Friday, July 31, 2009

Joys of parenting

We are leaving in the morning for our vacation. Six days in a rented house with family. Miles of trails for walking and biking, a river to glide down in canoes, late nights playing games and watching movies and of course, lots of laughing, silliness, and memory-making. In the meantime, I filled this post full of stuff, from all sides of life. Enjoy and be back next week!


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It's hard to describe the joys of parenting until you are in it. A lot of people see the fussy child in the store, the toddler who refuses to sit down during dinner in a restaurant or the 4 year old who becomes obstinate and yells at you for not buying the toy he wants. Everyone knows that side of a child. What they don't see is the piece of cake being shared between brothers... the "thank you for making me dinner" nearly every night without fail, the late night cuddles in bed, the hours and hours spent rocking a little one to sleep kissing their warm head and whispering prayers over them. And the trust they have that Dad will always catch them...





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Yesterday, the boys and I were watering the raspberry bushes and noticed that there were a lot of bumblebees bouncing from bloom to bloom. We've seen them every year but this year they seem to have doubled. I realized that most of them had pollen on their back legs that they must have been collecting over the morning. It was fascinating to see up close. I grabbed my camera and got a good clear picture of one of them. I left the picture big so you can see the pollen on his hind leg (click on it!).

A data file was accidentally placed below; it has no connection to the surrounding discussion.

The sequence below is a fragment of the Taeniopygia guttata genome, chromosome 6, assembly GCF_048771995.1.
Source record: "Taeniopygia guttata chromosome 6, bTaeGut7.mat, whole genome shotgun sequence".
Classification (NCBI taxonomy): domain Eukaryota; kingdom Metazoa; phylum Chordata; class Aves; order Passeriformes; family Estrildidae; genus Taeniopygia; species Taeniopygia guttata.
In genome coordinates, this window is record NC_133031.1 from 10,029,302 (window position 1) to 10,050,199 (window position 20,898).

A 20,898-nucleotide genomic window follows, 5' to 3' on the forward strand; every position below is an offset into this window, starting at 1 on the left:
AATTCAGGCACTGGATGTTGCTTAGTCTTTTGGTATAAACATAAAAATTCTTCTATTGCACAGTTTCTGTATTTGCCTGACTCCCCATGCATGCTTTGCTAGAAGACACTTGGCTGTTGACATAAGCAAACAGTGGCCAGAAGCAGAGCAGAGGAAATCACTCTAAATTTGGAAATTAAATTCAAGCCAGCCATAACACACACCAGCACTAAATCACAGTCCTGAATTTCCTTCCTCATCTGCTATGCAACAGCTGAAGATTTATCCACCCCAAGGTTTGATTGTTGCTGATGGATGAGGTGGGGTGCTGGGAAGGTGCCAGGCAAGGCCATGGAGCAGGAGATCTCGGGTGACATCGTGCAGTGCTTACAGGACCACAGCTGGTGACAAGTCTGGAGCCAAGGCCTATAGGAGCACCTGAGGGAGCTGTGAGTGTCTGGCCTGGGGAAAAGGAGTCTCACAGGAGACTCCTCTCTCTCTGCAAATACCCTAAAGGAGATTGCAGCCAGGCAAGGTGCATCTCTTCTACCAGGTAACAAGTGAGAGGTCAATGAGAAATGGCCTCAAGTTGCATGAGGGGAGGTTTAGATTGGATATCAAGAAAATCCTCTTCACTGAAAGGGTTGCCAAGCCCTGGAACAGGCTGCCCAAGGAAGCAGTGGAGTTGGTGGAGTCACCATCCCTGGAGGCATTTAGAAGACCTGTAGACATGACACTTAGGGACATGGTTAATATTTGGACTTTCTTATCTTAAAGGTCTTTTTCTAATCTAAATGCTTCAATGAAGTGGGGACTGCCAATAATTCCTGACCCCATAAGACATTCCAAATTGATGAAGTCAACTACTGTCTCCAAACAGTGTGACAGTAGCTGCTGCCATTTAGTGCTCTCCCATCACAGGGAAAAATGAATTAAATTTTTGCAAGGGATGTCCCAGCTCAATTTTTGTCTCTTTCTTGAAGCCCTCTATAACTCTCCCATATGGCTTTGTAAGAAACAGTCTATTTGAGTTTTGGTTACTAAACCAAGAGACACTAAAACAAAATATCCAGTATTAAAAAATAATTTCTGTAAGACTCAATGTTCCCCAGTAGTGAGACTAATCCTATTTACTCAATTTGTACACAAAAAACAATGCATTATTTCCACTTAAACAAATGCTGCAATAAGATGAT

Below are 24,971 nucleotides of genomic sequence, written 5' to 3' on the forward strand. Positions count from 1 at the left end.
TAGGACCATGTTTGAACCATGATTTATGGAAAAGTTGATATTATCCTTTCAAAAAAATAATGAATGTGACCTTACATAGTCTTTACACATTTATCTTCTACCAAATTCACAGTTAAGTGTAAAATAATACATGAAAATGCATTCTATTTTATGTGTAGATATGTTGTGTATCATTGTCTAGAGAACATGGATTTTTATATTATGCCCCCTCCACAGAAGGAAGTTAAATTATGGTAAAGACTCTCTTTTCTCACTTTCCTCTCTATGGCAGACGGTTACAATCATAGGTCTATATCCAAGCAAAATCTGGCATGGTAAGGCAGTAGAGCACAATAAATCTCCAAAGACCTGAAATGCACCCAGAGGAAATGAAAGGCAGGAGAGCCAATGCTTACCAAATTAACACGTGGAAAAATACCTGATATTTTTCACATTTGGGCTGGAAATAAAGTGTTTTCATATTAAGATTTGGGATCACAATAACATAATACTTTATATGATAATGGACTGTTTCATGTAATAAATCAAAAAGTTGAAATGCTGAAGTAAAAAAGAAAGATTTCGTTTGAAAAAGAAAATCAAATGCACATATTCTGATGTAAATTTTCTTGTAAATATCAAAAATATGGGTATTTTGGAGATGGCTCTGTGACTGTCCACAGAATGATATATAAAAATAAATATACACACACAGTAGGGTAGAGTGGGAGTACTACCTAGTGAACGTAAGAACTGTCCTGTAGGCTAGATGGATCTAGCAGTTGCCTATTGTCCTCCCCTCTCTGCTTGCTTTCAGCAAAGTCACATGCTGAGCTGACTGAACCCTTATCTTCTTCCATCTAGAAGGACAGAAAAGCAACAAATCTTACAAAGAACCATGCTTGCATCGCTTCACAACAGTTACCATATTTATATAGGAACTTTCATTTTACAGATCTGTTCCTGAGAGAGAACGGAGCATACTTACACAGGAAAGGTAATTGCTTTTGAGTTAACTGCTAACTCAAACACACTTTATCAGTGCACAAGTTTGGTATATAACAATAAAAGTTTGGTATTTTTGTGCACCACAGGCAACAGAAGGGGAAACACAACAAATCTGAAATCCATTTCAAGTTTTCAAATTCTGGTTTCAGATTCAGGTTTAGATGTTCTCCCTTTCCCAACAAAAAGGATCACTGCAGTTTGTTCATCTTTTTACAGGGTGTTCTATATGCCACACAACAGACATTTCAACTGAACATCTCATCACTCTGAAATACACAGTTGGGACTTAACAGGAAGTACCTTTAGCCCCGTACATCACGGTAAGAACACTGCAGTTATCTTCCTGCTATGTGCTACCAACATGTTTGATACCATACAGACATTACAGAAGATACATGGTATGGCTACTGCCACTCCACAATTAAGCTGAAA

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Like I would imagine most 4 1/2 year olds, Ian is completely won over by any type of superhero or gun-toting, sword-wielding person in a mask. He pretends to fight, he carries 3 different types of "guns" (different fingers you see), and is always wanting us to play dead. It's always a little shocking at first when your sweet little toddler suddenly becomes fascinated with weapons, especially when you've done what you can to keep them from seeing even remotely violent movies or cartoons. But... it's normal. It's a boy thing. And we've chosen not to fight it. We try to make sure he doesn't whip Sawyer or shoot him and we try and direct his weapon use to "snakes" or "small vermin" but it's really only because I don't want him to get over-excited and hurt his brother... not because I think he will actually become a serial killer.

He's never seen a Spiderman or Batman cartoon or movie, yet he knows who they are and what they do... somehow. Now my BIGGEST problem with this is that I really don't like him falling into the hands of marketers and wanting to buy every single toy ever made with their logo on it. I don't buy into Disney either and I really don't like him watching kid commercials because they elicit that response to consume and to always want more.